So, on Friday I went into Tiny Community College (hereafter known as TCC) to do some administrative stuff. Joe had sent me home after our interview on Monday with a packet of papers from the human resources department – a TON of papers, actually, that took me nearly an hour to fill out – and I wanted to bring them all back. I also had to provide my driver’s license and Social Security card to prove that I’m not an illegal alien (who’s dying to teach English – I thought that was kind of funny). I was going to just bring my passport, until I realized that the key to our bank box isn’t in my car anymore – it’s in Husband’s – so I went with the “one document each from columns A and B” option. Anyway, after delivering the forms, all properly signed and dated, an official copy of my transcripts and the legal citizenship documentation, I headed over to Joe’s office to pick up the texts for the classes I’ll be teaching.
I found Joe in his cubicle, furiously trying to get a bunch of loose ends tied up before he leaves for an unexpected trip to the midwest on Monday. He was tapping away at his computer, trying to get notices and forms out to all the people who would need them, finalizing the schedule for the term that starts next Monday (which is part of why I’m telling you all this in the first place – just bear with me) and making sure that he returned all his phone calls before his flight takes off on Monday afternoon. We sat and chatted for a bit, he told me about the orientation that will happen next Friday then turned to me and said:
“How would you feel about taking on another class?”
It turns out that he has a bunch of sections of “foundational” English that he’s got to find instructors for. Remember I told you that TCC doesn’t have any admissions standards? That if students hold a diploma or a GED, and can afford to pay for classes, they’re in? Well, as a result, a lot of students come to the school with less-than-stellar skills in English and math, so the college sets up classes for them to hone some of those skills before going on into the classes for which those skills will be required. The classes run for six weeks instead of eleven (or twelve, in this case – they take foundational English for six weeks and foundational math for the other six) and classes start a week from Monday.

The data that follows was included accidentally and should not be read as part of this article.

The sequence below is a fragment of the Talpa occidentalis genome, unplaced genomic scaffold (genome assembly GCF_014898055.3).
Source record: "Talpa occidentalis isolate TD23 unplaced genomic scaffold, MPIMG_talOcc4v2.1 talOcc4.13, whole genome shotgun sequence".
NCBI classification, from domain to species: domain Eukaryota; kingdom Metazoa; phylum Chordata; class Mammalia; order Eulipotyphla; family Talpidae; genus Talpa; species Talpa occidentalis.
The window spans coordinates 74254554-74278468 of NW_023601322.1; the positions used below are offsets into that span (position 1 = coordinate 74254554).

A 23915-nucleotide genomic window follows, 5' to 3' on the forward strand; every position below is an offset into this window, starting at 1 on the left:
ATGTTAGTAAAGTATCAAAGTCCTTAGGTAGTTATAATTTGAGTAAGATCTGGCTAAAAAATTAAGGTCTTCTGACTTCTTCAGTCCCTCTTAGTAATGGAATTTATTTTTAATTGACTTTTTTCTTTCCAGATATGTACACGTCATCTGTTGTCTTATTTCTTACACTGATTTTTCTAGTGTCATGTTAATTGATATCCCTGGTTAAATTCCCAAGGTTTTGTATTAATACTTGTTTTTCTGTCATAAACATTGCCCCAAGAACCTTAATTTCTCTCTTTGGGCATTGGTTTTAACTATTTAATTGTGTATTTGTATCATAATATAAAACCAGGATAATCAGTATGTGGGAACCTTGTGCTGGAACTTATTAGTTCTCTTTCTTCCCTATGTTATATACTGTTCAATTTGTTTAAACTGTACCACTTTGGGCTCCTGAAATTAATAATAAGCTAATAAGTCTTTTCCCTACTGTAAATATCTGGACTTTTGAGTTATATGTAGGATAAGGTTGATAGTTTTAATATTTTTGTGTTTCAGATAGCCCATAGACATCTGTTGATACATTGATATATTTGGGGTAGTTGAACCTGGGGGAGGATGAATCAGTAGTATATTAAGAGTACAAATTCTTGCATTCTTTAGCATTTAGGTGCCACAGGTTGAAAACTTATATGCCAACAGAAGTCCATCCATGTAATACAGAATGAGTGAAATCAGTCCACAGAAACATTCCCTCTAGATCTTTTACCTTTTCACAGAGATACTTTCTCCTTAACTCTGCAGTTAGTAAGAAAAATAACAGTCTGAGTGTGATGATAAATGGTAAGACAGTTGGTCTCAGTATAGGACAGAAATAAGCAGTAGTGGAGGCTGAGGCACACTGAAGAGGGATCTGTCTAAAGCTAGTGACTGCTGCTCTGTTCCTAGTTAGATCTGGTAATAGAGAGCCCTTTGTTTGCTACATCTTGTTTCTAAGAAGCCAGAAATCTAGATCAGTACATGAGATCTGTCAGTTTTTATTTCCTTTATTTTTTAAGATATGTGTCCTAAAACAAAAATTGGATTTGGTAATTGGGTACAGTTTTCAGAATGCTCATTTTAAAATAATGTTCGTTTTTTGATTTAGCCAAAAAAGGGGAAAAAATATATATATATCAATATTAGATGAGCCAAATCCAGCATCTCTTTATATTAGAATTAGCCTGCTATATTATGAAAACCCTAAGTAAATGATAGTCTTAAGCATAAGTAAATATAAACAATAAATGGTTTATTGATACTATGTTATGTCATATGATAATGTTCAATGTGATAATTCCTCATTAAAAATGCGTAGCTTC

I told Joe that I’d be more than happy to take on another class, and that the short notice doesn’t bother me in the least. The course dovetails very nicely with the others I’m teaching as far as scheduling goes – the Foundations class runs just ahead of the Public Speaking class – and doesn’t interfere with my ability to get the girls ready and on the bus in the morning. To say that Joe was relieved would be a bit of an understatement; as he walked me back to my car, he joyfully announced to at least two people we passed by that “one more hole is filled!!”
I’m really excited by all of this activity in the professional part of my life, though I’m trying to keep an even keel about it and approach with a fair dose of caution. Just this weekend, one of my Capital-G-Girlfriends wrote me an email in which she said that this “sounds like the perfect gig to keep you active while you wait for YOUR job.” That got me thinking…
What if this is MY job?